New York state legislators recently introduced legislation loosely proposing to impose a five percent gross receipts tax on data sharing. The legislation says little about how the tax will work, but it has gained the attention of many. The proposal seems to be premised on the notion that corporations should be taxed on the use of customer data.

The Proposal:

Originally introduced in the New York State Senate in May 2019, SB 6102 did not garner much attention until an identical companion bill, AB 9112, was introduced on January 21 in the New York State Assembly. The bills propose to amend Article 9-A – which is the general corporate franchise tax law – to impose an additional five percent tax on the gross income of corporations that “derive income from the data individuals of this state share with corporations.” The revenue collected from the new tax would be paid into a new data fund and portions would be distributed to taxpayers of the state “to share in the wealth that is created from their data” (see SB 6102 memo).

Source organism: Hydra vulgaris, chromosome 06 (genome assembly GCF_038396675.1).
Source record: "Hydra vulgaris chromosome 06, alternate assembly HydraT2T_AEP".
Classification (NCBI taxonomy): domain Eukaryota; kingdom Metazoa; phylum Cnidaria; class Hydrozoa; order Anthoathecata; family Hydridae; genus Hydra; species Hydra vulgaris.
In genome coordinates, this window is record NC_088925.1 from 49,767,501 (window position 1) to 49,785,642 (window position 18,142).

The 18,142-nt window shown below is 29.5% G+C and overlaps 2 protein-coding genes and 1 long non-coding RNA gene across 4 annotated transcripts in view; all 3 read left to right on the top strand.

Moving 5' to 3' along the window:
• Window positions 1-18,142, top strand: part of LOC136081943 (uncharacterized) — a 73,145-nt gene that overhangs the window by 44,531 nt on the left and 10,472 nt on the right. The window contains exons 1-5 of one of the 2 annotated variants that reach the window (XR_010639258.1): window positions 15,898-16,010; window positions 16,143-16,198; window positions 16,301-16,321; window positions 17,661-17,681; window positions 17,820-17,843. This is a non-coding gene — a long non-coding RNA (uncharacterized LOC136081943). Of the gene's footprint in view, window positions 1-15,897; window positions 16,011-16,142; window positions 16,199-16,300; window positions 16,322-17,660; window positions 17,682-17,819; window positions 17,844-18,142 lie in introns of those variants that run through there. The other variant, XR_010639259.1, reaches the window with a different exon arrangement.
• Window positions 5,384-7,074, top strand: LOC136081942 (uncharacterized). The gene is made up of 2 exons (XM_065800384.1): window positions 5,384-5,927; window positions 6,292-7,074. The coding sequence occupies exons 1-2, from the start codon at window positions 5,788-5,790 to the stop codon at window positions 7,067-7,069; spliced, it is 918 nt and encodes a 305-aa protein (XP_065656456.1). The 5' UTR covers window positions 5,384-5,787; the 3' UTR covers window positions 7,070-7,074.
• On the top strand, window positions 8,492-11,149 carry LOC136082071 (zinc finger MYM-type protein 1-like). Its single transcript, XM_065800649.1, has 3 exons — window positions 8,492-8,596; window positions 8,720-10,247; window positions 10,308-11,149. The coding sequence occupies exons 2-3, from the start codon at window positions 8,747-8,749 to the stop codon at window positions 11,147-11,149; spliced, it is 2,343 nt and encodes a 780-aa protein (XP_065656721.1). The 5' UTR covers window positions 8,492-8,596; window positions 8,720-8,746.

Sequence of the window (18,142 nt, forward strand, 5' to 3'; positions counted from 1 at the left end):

The Flaws:

The bills lack the necessary specifics that any well-thought out tax proposal requires. It lacks defined terms and a workable standard for its collection. For example, the bills impose a five percent tax on “gross income,” but Article 9-A imposes tax on net income.

The calculation of the tax is also unclear. As written, it is impossible to determine how to attribute gross income to data procured from New York individuals. This is in part due to the bills absence of any apportionment provision.

Furthermore, the proposed gross receipts tax may result in “tax pyramiding” and damaging economic effects, as such taxes apply to receipts from all transactions, including intermediate business-to-business purchases and not just final sales.

As of the publication of this Alert, the bills have not seen any movement in the New York Senate or Assembly beyond introduction and referral to committee. Hearings have yet to be scheduled in either legislative house. Nevertheless, this troubling proposal should be monitored given the potential consequences to any business that collects data on its customers.